LONDON (Thomson Reuters Foundation) - The sugary pop songs of South Korean groups BTS, EXO and BlackPink might be sung in Korean but it has not stopped Palestinian refugee teenager Tasnim from being an avid fan from her home in war-torn Syria.
To Tasnim’s surprise, it is a love shared by students at London’s Connaught School for Girls with whom her school in Damascus holds Skype calls as part of a project to connect refugee students in the Middle East with European and U.S. pupils.
“My favorite kind of music is K-pop music, Korean music,” exclaimed Tasnim during a recent video call, sitting alongside classmates from two schools in the Syrian capital run by aid agency United Nations Relief and Welfare Agency (UNRWA).
“Do you like BTS?” 14-year-old British student Asiya replied, before excited chatter erupts between the two groups about their favorite ‘K-pop’ performers.
“Did you hear their latest song? Do you like BlackPink?” said Tasnim, wearing a white hijab, as does Asiya in London.
More than half a million Palestinian refugee students attend 700 UNRWA schools across Gaza, the West Bank, Syria, Lebanon and Jordan, the aid agency says.
UNRWA was established by the U.N. General Assembly in 1949 after thousands of Palestinians fled or were expelled from their homes in the 1948 war that followed Israel’s creation.
“Even though we are worlds apart ... we’re all teenagers, so we found some common ground,” said Asiya, who volunteered to join the ‘My Voice, My School’ project run by UNRWA and social enterprise Digital Explorer to learn more about refugees.
“It was quite ironic because we were on a conference call to people in Syria and we were talking about Korea.”
UNRWA says it currently supports 5.3 million Palestinians across the Middle East, including in Gaza and the West Bank.
But the United States, the agency’s biggest donor, said last month it would withhold about half of a $125 million aid package after President Donald Trump questioned the value of such funding amid a widening rift with Palestinian leaders.
UNRWA spokesman Christopher Gunness said the funding cut would put the stability of the Middle East at risk.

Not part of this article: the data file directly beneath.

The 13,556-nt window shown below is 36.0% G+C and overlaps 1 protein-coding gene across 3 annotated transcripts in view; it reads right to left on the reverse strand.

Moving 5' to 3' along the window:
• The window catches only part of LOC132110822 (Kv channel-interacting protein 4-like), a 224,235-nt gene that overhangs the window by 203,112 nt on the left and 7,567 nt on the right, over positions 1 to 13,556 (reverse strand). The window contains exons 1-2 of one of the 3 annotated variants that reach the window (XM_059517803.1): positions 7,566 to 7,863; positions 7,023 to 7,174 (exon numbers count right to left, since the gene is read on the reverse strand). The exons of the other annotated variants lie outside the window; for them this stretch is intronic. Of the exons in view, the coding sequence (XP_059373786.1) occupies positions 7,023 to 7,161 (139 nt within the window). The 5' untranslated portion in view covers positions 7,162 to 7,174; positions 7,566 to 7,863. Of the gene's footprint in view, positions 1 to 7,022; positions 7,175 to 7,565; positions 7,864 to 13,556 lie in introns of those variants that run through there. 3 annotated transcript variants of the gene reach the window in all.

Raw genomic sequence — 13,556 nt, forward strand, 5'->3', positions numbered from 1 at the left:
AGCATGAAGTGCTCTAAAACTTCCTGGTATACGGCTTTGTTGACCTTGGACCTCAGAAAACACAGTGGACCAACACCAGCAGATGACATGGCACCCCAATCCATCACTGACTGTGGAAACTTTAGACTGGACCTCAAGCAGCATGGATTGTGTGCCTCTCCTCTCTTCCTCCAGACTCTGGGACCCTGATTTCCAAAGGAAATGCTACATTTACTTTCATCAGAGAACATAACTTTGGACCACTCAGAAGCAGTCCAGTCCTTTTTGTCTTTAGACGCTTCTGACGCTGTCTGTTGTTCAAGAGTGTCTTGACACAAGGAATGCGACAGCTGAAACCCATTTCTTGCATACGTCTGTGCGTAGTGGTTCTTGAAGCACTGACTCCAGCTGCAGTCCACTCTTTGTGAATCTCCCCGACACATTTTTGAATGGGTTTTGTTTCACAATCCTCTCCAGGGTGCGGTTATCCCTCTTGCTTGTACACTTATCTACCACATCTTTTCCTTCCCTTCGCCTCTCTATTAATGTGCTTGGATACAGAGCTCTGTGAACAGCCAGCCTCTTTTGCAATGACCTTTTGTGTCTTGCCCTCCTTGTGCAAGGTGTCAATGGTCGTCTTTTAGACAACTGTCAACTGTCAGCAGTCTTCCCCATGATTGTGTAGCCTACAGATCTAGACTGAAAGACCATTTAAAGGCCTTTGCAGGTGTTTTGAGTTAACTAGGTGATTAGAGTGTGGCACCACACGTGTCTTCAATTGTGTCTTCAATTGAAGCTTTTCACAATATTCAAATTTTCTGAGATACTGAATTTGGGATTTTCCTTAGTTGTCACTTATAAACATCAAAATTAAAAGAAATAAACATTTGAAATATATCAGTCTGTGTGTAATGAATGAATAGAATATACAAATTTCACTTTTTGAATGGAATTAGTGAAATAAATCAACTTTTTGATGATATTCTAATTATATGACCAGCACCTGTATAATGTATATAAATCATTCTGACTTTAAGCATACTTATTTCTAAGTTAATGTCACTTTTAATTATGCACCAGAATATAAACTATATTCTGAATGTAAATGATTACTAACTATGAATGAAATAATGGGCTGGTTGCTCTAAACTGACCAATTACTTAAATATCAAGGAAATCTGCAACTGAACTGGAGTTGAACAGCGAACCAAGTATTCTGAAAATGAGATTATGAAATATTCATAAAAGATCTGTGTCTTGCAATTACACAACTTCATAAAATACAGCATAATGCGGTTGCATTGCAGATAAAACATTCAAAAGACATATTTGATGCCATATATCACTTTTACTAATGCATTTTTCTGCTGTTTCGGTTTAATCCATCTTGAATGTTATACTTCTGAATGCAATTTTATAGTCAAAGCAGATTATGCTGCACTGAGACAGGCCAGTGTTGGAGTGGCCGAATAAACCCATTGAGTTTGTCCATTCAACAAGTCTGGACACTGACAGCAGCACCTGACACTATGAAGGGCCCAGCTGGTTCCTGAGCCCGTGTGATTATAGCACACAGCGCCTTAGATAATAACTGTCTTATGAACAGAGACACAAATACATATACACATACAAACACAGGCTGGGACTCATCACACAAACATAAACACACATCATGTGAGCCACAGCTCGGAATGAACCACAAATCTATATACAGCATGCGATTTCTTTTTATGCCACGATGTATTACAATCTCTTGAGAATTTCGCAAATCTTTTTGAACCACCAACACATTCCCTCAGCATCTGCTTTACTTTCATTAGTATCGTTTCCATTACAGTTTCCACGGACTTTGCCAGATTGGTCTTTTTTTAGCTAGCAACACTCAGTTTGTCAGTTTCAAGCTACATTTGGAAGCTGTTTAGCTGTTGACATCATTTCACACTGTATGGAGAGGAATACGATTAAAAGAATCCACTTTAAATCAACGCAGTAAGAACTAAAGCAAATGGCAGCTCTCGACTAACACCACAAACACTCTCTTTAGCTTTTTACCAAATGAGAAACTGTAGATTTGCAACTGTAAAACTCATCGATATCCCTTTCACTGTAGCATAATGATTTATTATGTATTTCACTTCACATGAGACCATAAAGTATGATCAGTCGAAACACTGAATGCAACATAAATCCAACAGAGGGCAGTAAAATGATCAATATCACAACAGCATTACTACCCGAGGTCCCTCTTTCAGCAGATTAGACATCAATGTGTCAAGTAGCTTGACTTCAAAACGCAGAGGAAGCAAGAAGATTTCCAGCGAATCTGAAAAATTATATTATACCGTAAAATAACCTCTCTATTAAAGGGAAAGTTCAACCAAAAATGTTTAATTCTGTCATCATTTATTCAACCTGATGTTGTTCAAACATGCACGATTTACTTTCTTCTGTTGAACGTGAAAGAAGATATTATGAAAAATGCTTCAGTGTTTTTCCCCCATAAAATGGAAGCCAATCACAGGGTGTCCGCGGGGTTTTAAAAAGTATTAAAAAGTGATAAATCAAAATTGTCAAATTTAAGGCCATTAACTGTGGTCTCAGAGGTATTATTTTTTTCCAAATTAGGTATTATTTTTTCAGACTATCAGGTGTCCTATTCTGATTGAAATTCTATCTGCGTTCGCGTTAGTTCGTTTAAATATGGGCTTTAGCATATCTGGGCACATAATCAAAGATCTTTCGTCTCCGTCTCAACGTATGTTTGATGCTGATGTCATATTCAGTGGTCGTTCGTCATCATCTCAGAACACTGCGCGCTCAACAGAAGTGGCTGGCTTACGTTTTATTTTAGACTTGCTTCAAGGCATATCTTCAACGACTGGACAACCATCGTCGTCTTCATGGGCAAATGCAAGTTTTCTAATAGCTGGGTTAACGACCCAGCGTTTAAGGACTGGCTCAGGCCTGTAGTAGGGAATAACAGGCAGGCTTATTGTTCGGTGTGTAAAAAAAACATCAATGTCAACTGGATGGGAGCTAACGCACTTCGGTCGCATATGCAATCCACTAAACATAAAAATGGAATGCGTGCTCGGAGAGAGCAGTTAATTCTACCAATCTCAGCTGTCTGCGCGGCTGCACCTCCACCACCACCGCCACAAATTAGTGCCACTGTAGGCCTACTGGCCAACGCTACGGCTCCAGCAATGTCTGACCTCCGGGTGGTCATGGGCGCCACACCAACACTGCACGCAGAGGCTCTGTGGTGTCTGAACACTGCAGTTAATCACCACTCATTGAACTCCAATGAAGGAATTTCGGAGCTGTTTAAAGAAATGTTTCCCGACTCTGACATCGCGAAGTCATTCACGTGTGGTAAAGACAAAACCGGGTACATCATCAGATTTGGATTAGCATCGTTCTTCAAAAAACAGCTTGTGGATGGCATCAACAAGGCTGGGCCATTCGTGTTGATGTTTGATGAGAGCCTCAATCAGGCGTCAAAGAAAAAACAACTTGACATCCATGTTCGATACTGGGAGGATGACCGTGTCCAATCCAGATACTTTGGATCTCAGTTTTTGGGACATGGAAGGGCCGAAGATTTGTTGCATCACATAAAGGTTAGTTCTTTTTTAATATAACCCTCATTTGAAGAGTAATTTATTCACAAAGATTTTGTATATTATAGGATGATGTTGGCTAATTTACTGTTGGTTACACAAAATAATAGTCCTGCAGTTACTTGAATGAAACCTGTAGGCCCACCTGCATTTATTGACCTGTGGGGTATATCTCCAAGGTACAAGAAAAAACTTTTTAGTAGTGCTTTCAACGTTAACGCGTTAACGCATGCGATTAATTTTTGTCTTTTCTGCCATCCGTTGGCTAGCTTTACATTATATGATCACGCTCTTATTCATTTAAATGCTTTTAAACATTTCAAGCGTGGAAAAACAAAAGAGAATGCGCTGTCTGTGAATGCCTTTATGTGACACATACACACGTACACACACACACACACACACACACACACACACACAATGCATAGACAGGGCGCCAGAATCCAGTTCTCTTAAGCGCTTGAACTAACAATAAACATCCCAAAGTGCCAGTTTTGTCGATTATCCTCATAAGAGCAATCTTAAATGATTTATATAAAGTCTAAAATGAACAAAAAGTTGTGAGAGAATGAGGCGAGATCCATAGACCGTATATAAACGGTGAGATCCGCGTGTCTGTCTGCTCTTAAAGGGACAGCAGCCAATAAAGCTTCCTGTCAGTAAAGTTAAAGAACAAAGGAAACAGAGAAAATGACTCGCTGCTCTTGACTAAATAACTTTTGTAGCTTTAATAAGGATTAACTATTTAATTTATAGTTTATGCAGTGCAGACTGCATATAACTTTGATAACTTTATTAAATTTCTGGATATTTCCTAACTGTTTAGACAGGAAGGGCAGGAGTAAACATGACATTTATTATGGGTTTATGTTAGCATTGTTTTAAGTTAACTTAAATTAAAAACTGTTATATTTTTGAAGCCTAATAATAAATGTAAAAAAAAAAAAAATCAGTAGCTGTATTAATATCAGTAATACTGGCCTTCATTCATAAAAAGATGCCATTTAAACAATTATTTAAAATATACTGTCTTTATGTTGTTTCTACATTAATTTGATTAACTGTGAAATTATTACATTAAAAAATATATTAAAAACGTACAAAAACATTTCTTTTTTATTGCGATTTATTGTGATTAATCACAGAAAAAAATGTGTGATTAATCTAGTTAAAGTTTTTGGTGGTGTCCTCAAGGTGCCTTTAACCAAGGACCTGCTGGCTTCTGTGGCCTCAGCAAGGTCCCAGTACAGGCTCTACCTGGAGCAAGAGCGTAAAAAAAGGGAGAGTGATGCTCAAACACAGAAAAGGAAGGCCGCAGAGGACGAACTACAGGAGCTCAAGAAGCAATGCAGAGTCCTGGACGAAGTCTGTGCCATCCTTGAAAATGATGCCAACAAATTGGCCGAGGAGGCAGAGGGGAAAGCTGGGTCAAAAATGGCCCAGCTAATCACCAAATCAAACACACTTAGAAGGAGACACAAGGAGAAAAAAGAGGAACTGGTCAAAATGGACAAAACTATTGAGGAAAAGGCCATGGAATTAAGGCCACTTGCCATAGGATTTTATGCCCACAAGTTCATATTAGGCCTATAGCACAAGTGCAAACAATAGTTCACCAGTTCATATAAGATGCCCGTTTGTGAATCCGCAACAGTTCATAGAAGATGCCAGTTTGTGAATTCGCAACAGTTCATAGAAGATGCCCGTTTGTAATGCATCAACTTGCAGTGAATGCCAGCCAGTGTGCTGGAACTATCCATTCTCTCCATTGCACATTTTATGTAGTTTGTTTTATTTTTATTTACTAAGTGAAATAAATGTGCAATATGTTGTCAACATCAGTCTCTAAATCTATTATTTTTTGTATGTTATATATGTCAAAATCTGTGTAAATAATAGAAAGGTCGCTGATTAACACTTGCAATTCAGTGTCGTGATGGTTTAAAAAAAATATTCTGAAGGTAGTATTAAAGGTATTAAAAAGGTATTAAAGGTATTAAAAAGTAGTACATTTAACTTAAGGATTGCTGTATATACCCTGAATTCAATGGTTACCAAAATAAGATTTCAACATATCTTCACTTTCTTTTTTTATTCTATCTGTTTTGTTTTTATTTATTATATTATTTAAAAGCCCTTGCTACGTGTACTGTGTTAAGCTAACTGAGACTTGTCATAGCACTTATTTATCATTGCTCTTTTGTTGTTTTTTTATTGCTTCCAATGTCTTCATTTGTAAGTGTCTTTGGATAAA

“It’s a time when extremists are in full recruitment mode. It’s simply unwise to have 500,000 children not in schools,” he said in a phone interview from Jerusalem.
UNRWA has launched a global campaign for countries and private donors to help it deal with a shortfall in funding.
Seven countries - Switzerland, Finland, Denmark, Sweden, Norway, Germany and Russia - had already transferred early funds while four - Belgium, Kuwait, the Netherlands and Ireland - had pledged to do so soon, the agency said last week.
“Our education is at risk because of a funding reduction,” Palestinian refugee Mulham, 14, told students in London, asking for their support to ensure they have access to education.
British student Asiya said hearing about Mulham’s and Tasnim’s circumstances firsthand has made her appreciate her education and inspired her to do more.
“Although we sometimes complain a lot about school, we found that their situation is a lot worse and we should be grateful for what we have,” she said.
Reporting by Lin Taylor @linnytayls, Editing by Belinda Goldsmith; Please credit the Thomson Reuters Foundation, the charitable arm of Thomson Reuters that covers humanitarian issues, conflicts, land and property rights, modern slavery and human trafficking, gender equality, climate change and resilience. Visit news.trust.org to see more stories